Apple sidles into sideloading in the EU – Computerworld

According to Apple, when a customer chooses to download an iOS app from a developer’s website:

  • The first time they choose to download an app from a new developer they must navigate a series of prompt screens in which the significance of the decision is explained.
  • They then authenticate with Face ID to agree to give the developer permission to install apps on their device.
  • They go through a three-step process to install the app itself.
  • And those who want to download other apps from that developer’s website will go directly to the last three steps, as permission will already have been provided. 

Apple’s app notarization process actually benefits all parties in this. It does so by requiring the developer to provide clear information and screenshots to explain what the app does and how it works. That means customers should know what they are installing, while notarization means they can be reasonably secure the app has at least received some security vetting — albeit not to the same extent as the App Store.

Who can distribute apps on the web?

To distribute apps via their websites, developers must live in or be registered in the EU, or have a subsidiary incorporated there. They must also have been a member of the Apple Developer Program for two continuous years or more and have an app that had more than a million first annual installs on iOS in the EU in the preceding 12 months.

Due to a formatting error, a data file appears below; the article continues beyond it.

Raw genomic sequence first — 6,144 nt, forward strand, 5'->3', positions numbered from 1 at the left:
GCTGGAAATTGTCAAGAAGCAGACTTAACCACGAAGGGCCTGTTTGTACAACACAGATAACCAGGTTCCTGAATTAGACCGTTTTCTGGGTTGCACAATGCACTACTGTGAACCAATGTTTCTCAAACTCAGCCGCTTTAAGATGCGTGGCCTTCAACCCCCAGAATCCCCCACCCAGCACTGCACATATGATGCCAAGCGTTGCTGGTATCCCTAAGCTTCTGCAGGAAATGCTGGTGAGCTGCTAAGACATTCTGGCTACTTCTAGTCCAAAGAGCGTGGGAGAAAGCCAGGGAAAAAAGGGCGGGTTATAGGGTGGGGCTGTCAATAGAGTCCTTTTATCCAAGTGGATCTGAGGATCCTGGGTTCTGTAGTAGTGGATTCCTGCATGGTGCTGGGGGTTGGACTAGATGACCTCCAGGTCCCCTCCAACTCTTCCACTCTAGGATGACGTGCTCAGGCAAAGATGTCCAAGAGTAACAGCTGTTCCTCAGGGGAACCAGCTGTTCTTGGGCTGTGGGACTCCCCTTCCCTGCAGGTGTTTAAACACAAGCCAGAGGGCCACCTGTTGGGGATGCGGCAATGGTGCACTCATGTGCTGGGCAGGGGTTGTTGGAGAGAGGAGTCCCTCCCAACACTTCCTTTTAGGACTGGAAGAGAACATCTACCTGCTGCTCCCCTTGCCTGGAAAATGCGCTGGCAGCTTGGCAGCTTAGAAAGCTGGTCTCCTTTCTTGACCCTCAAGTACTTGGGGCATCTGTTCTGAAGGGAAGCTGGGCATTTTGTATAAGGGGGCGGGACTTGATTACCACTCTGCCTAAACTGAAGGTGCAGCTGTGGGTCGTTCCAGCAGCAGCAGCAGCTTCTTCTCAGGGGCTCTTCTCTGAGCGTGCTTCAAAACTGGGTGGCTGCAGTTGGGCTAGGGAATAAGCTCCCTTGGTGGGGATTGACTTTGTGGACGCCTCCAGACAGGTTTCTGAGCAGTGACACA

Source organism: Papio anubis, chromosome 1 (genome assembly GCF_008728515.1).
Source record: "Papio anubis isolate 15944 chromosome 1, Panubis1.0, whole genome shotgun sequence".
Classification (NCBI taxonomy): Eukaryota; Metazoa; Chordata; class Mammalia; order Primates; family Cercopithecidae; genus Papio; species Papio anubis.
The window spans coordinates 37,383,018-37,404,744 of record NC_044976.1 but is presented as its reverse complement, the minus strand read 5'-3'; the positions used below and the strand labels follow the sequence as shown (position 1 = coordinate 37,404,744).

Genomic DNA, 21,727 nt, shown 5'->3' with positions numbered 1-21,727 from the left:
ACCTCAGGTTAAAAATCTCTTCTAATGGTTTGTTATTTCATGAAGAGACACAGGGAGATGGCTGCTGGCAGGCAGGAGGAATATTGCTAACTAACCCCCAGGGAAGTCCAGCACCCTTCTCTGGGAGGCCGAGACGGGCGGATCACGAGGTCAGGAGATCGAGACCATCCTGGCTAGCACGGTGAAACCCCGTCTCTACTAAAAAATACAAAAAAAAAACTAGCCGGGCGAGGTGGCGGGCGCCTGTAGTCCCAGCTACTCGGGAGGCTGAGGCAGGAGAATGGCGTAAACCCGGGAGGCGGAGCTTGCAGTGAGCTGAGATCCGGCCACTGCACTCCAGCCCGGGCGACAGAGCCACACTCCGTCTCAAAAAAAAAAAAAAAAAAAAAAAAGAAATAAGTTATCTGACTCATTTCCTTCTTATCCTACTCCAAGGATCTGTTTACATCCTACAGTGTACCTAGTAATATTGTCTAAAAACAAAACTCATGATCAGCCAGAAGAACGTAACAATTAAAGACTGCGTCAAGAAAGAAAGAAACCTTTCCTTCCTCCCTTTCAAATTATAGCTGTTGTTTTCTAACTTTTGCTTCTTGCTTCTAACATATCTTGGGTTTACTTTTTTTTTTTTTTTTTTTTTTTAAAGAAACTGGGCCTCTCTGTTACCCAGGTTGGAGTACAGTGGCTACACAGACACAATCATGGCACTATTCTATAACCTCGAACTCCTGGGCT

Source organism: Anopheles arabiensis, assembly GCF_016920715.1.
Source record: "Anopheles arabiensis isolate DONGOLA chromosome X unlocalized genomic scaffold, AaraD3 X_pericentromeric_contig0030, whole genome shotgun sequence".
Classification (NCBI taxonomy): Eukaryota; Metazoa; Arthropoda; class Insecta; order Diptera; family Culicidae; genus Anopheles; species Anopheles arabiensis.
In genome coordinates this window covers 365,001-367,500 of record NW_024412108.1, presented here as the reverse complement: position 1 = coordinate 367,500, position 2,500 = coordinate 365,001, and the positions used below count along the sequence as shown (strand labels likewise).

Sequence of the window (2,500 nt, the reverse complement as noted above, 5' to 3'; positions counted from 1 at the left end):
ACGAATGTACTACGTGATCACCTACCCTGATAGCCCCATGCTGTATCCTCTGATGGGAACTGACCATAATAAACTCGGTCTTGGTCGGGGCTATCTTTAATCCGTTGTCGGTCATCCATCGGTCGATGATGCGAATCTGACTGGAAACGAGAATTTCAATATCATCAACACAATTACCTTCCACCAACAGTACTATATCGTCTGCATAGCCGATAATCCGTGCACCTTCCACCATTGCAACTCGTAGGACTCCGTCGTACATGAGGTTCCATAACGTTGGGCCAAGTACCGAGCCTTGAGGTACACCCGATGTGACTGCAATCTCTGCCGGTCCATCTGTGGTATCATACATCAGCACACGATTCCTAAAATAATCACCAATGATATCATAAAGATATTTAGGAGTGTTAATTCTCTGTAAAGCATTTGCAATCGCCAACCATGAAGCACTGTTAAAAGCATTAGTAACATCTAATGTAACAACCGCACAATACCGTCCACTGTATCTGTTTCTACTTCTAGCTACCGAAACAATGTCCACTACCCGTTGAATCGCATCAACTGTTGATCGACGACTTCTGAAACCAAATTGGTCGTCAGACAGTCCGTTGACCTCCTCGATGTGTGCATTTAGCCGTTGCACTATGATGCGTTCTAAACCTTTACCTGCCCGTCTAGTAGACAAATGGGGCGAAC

If they qualify, developers must agree to Apple’s new business terms. Among other things, this includes taking responsibility for customer support and refunds and agreeing to the Alternative Terms Addendum for Apps in the EU.

What about the small print?

With all that in place, developers must:

  • Only offer apps from their developer account.
  • Respond in timely fashion to questions from Apple concerning distributed apps, particularly around fraud, malware, or anything that could impact the safety and security of users or the platforms.
  • Agree to submit their apps to Apple’s notarization process, which aims to protect the company’s platform and its customers.
  • Publish transparent data collection policies and offer users control over how their data is collected and used.
  • Follow applicable laws, such as GDPR, taxation, and government enquiries.

What support does Apple provide?

Once a qualified developer has set up for business this way, Apple will supply the following resources to enable web distribution of apps:


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